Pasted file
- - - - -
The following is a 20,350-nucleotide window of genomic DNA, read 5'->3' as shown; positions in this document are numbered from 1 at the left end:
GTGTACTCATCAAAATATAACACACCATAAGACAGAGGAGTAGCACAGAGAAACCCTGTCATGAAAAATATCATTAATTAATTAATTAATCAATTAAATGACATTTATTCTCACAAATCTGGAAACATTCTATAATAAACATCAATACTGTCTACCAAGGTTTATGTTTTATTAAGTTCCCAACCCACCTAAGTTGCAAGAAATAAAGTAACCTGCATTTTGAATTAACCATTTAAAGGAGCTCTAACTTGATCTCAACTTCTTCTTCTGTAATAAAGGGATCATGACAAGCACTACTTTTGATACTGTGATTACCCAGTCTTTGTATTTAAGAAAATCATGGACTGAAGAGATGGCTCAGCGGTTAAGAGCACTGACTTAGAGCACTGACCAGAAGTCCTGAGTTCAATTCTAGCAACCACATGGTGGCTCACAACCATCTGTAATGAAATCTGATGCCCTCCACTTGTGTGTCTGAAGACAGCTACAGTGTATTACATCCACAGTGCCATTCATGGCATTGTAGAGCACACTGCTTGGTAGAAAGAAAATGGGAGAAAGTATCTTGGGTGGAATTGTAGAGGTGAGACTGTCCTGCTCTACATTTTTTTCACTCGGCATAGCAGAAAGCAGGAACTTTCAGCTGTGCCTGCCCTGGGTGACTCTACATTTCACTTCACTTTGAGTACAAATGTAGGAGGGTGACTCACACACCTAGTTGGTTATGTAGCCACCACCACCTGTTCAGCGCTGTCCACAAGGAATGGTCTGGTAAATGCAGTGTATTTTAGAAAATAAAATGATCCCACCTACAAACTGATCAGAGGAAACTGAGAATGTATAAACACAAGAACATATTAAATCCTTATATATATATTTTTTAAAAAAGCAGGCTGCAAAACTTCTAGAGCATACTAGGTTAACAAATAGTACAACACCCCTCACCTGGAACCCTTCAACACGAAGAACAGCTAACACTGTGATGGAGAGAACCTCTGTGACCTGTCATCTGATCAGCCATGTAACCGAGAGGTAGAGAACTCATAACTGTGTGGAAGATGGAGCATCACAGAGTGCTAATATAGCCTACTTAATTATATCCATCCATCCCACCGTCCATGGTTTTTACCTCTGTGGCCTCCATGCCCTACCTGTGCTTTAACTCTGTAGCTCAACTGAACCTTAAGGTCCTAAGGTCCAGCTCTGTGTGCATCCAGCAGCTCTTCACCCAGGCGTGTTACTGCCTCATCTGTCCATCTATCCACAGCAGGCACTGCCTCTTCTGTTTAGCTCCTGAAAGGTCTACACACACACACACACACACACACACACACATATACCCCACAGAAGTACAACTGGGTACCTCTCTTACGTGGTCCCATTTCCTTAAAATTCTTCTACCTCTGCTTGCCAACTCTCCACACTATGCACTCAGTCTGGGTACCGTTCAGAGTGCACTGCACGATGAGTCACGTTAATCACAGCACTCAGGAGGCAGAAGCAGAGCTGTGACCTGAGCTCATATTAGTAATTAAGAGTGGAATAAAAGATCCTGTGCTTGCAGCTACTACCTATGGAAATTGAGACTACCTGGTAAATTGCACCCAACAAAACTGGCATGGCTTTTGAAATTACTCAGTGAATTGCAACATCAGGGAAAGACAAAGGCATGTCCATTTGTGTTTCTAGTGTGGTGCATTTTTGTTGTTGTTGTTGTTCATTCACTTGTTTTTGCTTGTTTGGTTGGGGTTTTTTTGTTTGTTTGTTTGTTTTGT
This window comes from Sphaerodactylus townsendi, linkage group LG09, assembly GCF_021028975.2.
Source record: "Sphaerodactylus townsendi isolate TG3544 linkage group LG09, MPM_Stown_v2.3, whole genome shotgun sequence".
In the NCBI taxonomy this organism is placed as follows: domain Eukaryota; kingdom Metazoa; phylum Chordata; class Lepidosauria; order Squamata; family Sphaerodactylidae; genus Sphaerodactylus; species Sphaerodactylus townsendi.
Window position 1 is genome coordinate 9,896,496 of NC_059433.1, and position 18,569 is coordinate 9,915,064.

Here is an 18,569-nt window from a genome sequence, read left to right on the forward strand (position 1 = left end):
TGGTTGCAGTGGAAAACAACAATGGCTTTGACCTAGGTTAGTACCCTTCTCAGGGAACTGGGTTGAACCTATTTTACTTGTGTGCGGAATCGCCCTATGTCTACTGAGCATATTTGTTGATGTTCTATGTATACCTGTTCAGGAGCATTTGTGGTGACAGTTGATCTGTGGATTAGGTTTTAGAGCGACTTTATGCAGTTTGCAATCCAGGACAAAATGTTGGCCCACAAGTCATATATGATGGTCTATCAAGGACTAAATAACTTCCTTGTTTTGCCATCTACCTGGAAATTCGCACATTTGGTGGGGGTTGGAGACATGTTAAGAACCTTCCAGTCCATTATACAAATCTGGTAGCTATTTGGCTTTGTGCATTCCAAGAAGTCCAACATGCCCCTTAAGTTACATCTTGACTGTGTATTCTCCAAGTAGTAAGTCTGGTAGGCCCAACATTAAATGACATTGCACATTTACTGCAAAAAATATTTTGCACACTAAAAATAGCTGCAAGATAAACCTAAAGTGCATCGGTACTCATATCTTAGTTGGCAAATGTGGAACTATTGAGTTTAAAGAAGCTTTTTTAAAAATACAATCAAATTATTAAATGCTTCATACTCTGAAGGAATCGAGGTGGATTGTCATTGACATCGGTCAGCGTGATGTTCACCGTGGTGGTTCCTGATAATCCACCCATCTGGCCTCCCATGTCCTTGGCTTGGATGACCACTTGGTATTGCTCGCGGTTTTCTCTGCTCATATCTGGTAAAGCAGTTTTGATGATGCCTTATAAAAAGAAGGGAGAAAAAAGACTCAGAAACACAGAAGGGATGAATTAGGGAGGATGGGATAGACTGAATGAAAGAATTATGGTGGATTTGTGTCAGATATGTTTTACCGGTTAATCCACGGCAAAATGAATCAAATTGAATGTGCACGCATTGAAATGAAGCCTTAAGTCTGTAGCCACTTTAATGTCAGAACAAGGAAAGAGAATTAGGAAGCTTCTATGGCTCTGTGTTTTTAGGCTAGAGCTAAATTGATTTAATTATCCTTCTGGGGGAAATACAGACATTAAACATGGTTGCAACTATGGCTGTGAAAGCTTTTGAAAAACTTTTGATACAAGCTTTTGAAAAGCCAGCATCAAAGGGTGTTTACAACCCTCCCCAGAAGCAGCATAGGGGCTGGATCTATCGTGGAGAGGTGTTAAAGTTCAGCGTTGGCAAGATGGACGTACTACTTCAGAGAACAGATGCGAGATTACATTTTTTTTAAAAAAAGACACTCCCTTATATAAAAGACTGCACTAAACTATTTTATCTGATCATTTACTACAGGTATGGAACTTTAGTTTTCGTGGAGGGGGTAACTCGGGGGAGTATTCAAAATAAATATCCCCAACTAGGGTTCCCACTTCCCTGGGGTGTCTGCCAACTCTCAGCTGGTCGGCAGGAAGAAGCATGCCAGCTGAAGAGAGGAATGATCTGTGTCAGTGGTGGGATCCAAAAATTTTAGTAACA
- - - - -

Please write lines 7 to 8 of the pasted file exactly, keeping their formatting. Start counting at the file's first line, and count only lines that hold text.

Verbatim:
Here is an 18,569-nt window from a genome sequence, read left to right on the forward strand (position 1 = left end):
TGGTTGCAGTGGAAAACAACAATGGCTTTGACCTAGGTTAGTACCCTTCTCAGGGAACTGGGTTGAACCTATTTTACTTGTGTGCGGAATCGCCCTATGTCTACTGAGCATATTTGTTGATGTTCTATGTATACCTGTTCAGGAGCATTTGTGGTGACAGTTGATCTGTGGATTAGGTTTTAGAGCGACTTTATGCAGTTTGCAATCCAGGACAAAATGTTGGCCCACAAGTCATATATGATGGTCTATCAAGGACTAAATAACTTCCTTGTTTTGCCATCTACCTGGAAATTCGCACATTTGGTGGGGGTTGGAGACATGTTAAGAACCTTCCAGTCCATTATACAAATCTGGTAGCTATTTGGCTTTGTGCATTCCAAGAAGTCCAACATGCCCCTTAAGTTACATCTTGACTGTGTATTCTCCAAGTAGTAAGTCTGGTAGGCCCAACATTAAATGACATTGCACATTTACTGCAAAAAATATTTTGCACACTAAAAATAGCTGCAAGATAAACCTAAAGTGCATCGGTACTCATATCTTAGTTGGCAAATGTGGAACTATTGAGTTTAAAGAAGCTTTTTTAAAAATACAATCAAATTATTAAATGCTTCATACTCTGAAGGAATCGAGGTGGATTGTCATTGACATCGGTCAGCGTGATGTTCACCGTGGTGGTTCCTGATAATCCACCCATCTGGCCTCCCATGTCCTTGGCTTGGATGACCACTTGGTATTGCTCGCGGTTTTCTCTGCTCATATCTGGTAAAGCAGTTTTGATGATGCCTTATAAAAAGAAGGGAGAAAAAAGACTCAGAAACACAGAAGGGATGAATTAGGGAGGATGGGATAGACTGAATGAAAGAATTATGGTGGATTTGTGTCAGATATGTTTTACCGGTTAATCCACGGCAAAATGAATCAAATTGAATGTGCACGCATTGAAATGAAGCCTTAAGTCTGTAGCCACTTTAATGTCAGAACAAGGAAAGAGAATTAGGAAGCTTCTATGGCTCTGTGTTTTTAGGCTAGAGCTAAATTGATTTAATTATCCTTCTGGGGGAAATACAGACATTAAACATGGTTGCAACTATGGCTGTGAAAGCTTTTGAAAAACTTTTGATACAAGCTTTTGAAAAGCCAGCATCAAAGGGTGTTTACAACCCTCCCCAGAAGCAGCATAGGGGCTGGATCTATCGTGGAGAGGTGTTAAAGTTCAGCGTTGGCAAGATGGACGTACTACTTCAGAGAACAGATGCGAGATTACATTTTTTTTAAAAAAAGACACTCCCTTATATAAAAGACTGCACTAAACTATTTTATCTGATCATTTACTACAGGTATGGAACTTTAGTTTTCGTGGAGGGGGTAACTCGGGGGAGTATTCAAAATAAATATCCCCAACTAGGGTTCCCACTTCCCTGGGGTGTCTGCCAACTCTCAGCTGGTCGGCAGGAAGAAGCATGCCAGCTGAAGAGAGGAATGATCTGTGTCAGTGGTGGGATCCAAAAATTTTAGTAACA